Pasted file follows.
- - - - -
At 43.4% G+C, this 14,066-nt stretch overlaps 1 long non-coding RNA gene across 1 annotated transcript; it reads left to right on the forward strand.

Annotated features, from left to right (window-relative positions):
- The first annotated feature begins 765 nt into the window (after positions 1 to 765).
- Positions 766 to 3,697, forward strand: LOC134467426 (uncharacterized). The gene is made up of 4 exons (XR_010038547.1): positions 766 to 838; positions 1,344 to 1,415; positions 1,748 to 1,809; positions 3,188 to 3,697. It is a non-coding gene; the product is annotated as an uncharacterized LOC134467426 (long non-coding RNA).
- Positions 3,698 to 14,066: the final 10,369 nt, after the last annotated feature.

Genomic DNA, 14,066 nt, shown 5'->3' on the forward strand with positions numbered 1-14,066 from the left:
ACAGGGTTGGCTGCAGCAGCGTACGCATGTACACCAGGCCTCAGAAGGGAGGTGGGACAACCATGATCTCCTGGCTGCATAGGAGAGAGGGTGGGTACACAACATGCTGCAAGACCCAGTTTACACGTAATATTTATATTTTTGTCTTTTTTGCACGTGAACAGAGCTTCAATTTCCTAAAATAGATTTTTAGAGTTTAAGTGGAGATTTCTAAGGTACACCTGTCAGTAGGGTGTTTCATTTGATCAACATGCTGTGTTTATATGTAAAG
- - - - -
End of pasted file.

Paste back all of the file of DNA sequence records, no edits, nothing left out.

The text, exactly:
At 43.4% G+C, this 14,066-nt stretch overlaps 1 long non-coding RNA gene across 1 annotated transcript; it reads left to right on the forward strand.

Annotated features, from left to right (window-relative positions):
- The first annotated feature begins 765 nt into the window (after positions 1 to 765).
- Positions 766 to 3,697, forward strand: LOC134467426 (uncharacterized). The gene is made up of 4 exons (XR_010038547.1): positions 766 to 838; positions 1,344 to 1,415; positions 1,748 to 1,809; positions 3,188 to 3,697. It is a non-coding gene; the product is annotated as an uncharacterized LOC134467426 (long non-coding RNA).
- Positions 3,698 to 14,066: the final 10,369 nt, after the last annotated feature.

Genomic DNA, 14,066 nt, shown 5'->3' on the forward strand with positions numbered 1-14,066 from the left:
ACAGGGTTGGCTGCAGCAGCGTACGCATGTACACCAGGCCTCAGAAGGGAGGTGGGACAACCATGATCTCCTGGCTGCATAGGAGAGAGGGTGGGTACACAACATGCTGCAAGACCCAGTTTACACGTAATATTTATATTTTTGTCTTTTTTGCACGTGAACAGAGCTTCAATTTCCTAAAATAGATTTTTAGAGTTTAAGTGGAGATTTCTAAGGTACACCTGTCAGTAGGGTGTTTCATTTGATCAACATGCTGTGTTTATATGTAAAG